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Steelers safeties Ryan Clark, Troy Polamalu hope to keep opponents guessing

Chaz Palla | Tribune-Review
The Steelers' Ryan Clark puts a hit on the Browns' Chris Ogbonnaya in the fourth quarter on Sunday, Dec. 30, 2012, at Heinz Field.

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By Alan Robinson
Tuesday, Sept. 3, 2013, 8:15 p.m.
 

Ryan Clark is promising different looks from the Steelers' secondary, and it's not just because longtime partner Troy Polamalu is fully healthy to start the season.

It's also because of offseason help from an unlikely source: former Ravens offensive coordinator Cam Cameron, now the offensive coordinator at Clark's alma mater, LSU. Cameron ran the Ravens' offense for nearly five seasons.

Clark and Polamalu later talked about what Cameron said, and they decided to implement some altered looks and wrinkles because of it.

“As a guy I respect as an offensive coordinator, he (Cameron) was just very insightful,” Clark said. “If you play us one time, it's really hard to figure out what we're going to do. But like anybody else, we have rhythms, we have things I feel like I do well and he (Polamalu) feels like he does well. So what we tried to do was work on the opposite.”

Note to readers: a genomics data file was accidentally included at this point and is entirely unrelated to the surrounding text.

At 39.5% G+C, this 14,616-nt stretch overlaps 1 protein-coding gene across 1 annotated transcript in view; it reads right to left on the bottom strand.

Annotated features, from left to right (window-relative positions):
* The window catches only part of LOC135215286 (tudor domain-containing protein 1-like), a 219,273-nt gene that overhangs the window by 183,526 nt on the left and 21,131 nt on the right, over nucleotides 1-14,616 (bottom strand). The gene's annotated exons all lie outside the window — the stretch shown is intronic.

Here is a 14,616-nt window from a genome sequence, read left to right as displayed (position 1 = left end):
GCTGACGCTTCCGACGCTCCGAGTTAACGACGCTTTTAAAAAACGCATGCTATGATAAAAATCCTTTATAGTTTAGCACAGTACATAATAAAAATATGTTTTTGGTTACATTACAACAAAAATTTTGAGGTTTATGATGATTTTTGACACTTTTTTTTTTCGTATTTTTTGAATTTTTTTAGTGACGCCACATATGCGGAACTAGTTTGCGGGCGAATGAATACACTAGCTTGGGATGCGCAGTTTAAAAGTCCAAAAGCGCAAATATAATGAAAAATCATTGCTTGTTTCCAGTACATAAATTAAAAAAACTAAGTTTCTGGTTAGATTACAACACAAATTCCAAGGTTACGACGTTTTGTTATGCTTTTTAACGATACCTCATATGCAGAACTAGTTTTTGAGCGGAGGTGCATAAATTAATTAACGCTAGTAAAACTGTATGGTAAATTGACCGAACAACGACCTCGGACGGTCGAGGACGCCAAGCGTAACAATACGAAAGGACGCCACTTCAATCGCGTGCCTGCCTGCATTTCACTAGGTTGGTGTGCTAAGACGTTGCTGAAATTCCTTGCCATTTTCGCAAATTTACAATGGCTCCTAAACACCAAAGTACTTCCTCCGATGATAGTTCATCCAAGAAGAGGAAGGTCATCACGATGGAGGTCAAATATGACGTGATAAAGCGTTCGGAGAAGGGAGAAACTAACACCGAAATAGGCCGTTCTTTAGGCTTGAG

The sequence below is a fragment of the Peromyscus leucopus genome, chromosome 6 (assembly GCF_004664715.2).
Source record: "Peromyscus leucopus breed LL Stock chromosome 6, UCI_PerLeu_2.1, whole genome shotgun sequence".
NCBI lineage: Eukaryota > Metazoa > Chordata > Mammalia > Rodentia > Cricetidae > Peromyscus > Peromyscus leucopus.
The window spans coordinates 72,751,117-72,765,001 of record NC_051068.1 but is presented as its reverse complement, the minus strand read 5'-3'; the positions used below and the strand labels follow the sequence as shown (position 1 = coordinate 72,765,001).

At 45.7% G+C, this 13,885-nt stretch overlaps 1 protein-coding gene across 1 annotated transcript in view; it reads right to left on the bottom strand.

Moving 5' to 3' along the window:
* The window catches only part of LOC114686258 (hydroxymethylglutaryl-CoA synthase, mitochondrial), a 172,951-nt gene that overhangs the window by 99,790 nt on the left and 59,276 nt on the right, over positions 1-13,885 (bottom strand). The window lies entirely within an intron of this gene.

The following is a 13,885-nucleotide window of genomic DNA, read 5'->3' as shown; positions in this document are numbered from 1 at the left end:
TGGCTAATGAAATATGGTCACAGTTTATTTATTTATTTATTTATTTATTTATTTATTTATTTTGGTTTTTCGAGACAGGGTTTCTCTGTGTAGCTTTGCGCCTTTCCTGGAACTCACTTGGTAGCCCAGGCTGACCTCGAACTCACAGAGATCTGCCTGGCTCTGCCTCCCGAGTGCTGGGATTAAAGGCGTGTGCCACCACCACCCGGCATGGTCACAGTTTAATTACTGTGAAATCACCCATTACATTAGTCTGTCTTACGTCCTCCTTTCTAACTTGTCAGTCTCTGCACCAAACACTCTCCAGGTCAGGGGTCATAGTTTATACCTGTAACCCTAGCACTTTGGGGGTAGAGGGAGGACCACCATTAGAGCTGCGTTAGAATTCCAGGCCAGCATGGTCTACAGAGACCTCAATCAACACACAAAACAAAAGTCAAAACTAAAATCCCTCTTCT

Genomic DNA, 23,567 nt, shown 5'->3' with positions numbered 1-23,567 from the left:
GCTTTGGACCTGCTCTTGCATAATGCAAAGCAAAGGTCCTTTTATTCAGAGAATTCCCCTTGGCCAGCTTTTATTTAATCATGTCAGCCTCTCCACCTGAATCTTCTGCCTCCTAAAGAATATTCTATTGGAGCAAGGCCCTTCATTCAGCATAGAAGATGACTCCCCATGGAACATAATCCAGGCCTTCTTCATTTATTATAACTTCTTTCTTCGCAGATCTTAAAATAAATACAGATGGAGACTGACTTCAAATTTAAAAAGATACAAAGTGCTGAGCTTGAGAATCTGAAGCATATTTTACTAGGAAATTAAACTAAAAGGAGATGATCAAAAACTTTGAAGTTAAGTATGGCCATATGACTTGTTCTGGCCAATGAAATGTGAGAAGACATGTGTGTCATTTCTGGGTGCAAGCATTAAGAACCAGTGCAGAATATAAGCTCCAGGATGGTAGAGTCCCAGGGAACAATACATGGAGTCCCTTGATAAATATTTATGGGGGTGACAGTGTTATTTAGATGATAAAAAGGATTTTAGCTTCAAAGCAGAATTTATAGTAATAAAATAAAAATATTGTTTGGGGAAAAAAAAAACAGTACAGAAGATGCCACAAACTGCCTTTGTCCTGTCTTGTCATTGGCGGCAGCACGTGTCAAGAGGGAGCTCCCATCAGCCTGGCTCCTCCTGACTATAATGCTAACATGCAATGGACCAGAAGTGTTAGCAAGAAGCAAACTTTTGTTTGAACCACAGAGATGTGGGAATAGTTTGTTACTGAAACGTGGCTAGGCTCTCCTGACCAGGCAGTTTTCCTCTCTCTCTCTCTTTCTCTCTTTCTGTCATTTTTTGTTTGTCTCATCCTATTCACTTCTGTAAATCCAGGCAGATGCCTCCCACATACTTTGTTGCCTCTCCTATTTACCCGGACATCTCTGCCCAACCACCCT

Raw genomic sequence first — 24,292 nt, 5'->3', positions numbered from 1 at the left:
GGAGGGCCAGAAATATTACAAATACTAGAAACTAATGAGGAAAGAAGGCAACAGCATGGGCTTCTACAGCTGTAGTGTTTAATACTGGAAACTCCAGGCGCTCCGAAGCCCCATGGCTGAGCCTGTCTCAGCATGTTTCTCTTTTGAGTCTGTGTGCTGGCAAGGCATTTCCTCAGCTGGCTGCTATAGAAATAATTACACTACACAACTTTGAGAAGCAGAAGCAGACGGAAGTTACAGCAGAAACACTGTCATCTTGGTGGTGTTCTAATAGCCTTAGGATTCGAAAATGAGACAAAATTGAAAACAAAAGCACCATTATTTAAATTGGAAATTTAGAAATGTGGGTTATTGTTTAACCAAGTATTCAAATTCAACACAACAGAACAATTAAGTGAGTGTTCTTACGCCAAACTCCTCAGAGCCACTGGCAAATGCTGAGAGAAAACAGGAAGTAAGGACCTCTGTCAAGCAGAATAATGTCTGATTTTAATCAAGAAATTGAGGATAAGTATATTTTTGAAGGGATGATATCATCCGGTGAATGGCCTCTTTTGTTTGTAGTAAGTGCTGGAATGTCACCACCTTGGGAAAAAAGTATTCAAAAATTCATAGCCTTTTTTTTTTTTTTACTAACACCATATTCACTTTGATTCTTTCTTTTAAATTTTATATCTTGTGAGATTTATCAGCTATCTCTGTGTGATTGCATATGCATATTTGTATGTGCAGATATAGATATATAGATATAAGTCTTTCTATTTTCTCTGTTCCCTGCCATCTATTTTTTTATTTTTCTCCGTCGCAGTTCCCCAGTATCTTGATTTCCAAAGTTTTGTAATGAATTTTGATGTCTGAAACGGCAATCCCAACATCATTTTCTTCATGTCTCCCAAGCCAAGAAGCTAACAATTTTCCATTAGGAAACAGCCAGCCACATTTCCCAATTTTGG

Clark found Cameron's knowledge useful because he and Polamalu are beginning their eighth season together as a safety tandem. As a result, Clark might perform wrinkles that opponents are more accustomed to seeing Polamalu do, and vice versa.

“Switch it up in a game, just to keep people guessing,” Clark said. “No. 43 (Polamalu) is already a wild card in every game and people study him so much to learn some of his tendencies. If we can just throw them off a little bit and allow him to be in better position to make plays, it's going to be crazy what he can do.”

Polamalu was bothered at the start of last season by a calf injury that caused him to miss nine games, but he was healthy by the end of the year. That allowed him to start his offseason program earlier and be more aggressive with his conditioning.

“He looks amazing. I don't know if he's practiced this much in training camp in years,” Clark said. “His weight's down, he's moving well. We haven't had the opportunity (before now) to work together for a whole camp to try to like figure some things out. ... I tell people, it's like a front-row seat at the circus when you play with 43.”

Alan Robinson is a staff writer for Trib Total Media. Reach him at arobinson@tribweb.com or via Twitter @arobinson_Trib.

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